Upcoming Seminars

Developing Site Stewardship and Monitoring Programs

Registration Closed!

Developing Site Stewardship and Monitoring Programs

When: November 21, 2019 2:00-3:00 PM

Duration: 1 hour

Certification: RPA-certified


Pricing

Individual Registration: Free to SAA members; not available to non-members

Group Registration: 


Dr. Della Scott-Ireton is Associate Director for the Florida Public Archaeology Network (FPAN) and has spent her career developing public interpretation for submerged archaeological sites and engaging and training citizen scientists to participate in underwater archaeological research and preservation.

Sarah Miller is Director of the Northeast/East Central Regions for FPAN. She created the Cemetery Resource Protection Training (CRPT) program in 2011 that has since graduated 1,400 stewards from 81 trainings statewide, as well as Heritage Monitoring Scouts of Florida (HMS Florida) launched in 2016 that has so far resulted in 432 Scouts monitoring 864 sites in two years.

Della Scott-Ireton and Sarah Miller of the Florida Public Archaeology Network (FPAN) invite you to join them to discuss the development and implementation of archaeological site stewardship programs. Heritage managers increasingly rely on dedicated volunteers and concerned stakeholders to serve as citizen scientists in the field, assisting with non-disturbance monitoring and recording of sites threatened by looting, erosion, development, sea level rise, and climate change. FPAN has had success in creating and executing such programs, both on land and under water. Sarah and Della will discuss the impetus for FPAN’s programs, as well as development of training curricula, promotion and marketing, partnering with other agencies, dealing with data, and on-going strategies for attracting, training, and retaining participants. Sustainability is a factor to consider, therefore challenges and opportunities for sustaining these kinds of programs also will be addressed.

  1. To provide information, resources, and support for those wanting to develop effective and sustainable site stewardship/monitoring programs.
  2. To discuss pros and cons, benefits and pitfalls, challenges and solutions of non-disturbance citizen science programs.
  3. To stimulate ideas and offer suggestions for new or similar programs in other areas.

Ancient DNA 101: What You Need to Know to Establish a Successful Project

When: December 03, 2019 12:00-2:00 PM

Duration: 2 hours

Certification: RPA-certified


Pricing

Individual Registration: $99 for SAA members; $149 for non-members

Group Registration: $139 for SAA members; $189 for non-members


Courtney Hofman is an assistant professor of Anthropology and co-director at the University of Oklahoma's Laboratories of Molecular Anthropology and Microbiome Research. Dr. Hofman has conducted research that integrates interdisciplinary methods and fields, including genomics, ancient DNA, proteomics, and archaeology to explore human-environment interactions on two very different scales. First, she investigates human-wildlife interactions and their influence on changing environments over the past millennia to inform conservation decisions. Second, Dr. Hofman conducts research on the evolution of the human microbiome using dental calculus and paleofeces from archaeological contexts. Dr. Hofman completed her PhD at the University of Maryland in collaboration with the Center for Conservation Genomics at the Smithsonian Conservation Biology Institute and the Anthropology department at the Smithsonian’s National Museum of Natural History, where she is also a research associate.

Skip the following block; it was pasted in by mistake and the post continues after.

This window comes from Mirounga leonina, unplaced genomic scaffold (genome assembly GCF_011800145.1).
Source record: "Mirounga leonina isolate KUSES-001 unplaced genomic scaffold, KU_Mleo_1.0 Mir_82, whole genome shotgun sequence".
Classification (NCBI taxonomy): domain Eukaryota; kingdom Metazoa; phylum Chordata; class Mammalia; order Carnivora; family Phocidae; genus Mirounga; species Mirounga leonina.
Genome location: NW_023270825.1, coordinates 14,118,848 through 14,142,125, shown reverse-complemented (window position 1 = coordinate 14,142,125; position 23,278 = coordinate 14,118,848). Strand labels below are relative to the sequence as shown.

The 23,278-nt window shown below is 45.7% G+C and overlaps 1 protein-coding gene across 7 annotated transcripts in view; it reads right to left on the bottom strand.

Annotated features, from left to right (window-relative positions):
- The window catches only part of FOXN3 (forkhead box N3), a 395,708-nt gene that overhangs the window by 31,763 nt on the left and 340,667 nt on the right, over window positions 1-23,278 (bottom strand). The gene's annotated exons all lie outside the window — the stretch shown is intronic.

Dr. Christina Warinner earned her Ph.D. in Anthropology from Harvard University in 2010 and received postdoctoral training in genomics and proteomics at the University of Zurich (2010-2012) and the University of Oklahoma (2012-2014). In 2014, she was appointed Assistant Professor of Anthropology and was awarded a Presidential Research Professorship at the University of Oklahoma (OU). In 2016, she was made W2 Group Leader of Microbiome Sciences at the Max Planck Institute for the Science of Human History (MPI-SHH), and in 2018 she was promoted to University Professor in the Faculty of Biological Sciences at Friedrich Schiller University in Jena, Germany. Since 2019, she is Assistant Professor of Anthropology at Harvard University. Warinner specializes in biomolecular archaeology, with an emphasis on reconstructing the prehistory of human foods and the evolution of the microbiome. She is known for her pioneering work in ancient DNA and proteins research, which has contributed to the study of prehistoric human health, ancestral human oral and gut microbiota, the origins of dairying, and past human migrations. She is a 2012 TED Fellow, and her TED Talks on ancient dental calculus and the evolution of the human diet have been viewed more than 2 million times. In addition to her research, she is actively engaged in public outreach and created the Adventures in Archaeological Science coloring book, now available in thirty languages, including many indigenous and underrepresented languages.

Recent technological advances in genetics, such as high-throughput sequencing (HTS), have radically transformed ancient DNA (aDNA) research, making it more accessible and affordable for archaeologists than ever before. This seminar will provide a brief introduction to the field of paleogenomics, with an emphasis on the range of questions that can be addressed using current technologies, as well as some potential challenges. We will also explore how much an aDNA study actually costs and the role of student training in aDNA labs. Participants will learn how to identify questions that are amenable to genetic analysis and acquire strategies for how to set up successful collaborations with aDNA labs.
  1. Provide an update on major changes in ancient DNA technologies over the past 5 years.
  2. Highlight the range of questions that current ancient DNA methods can investigate.
  3. Address challenges in ancient DNA research, such as sample preservation and data authentication.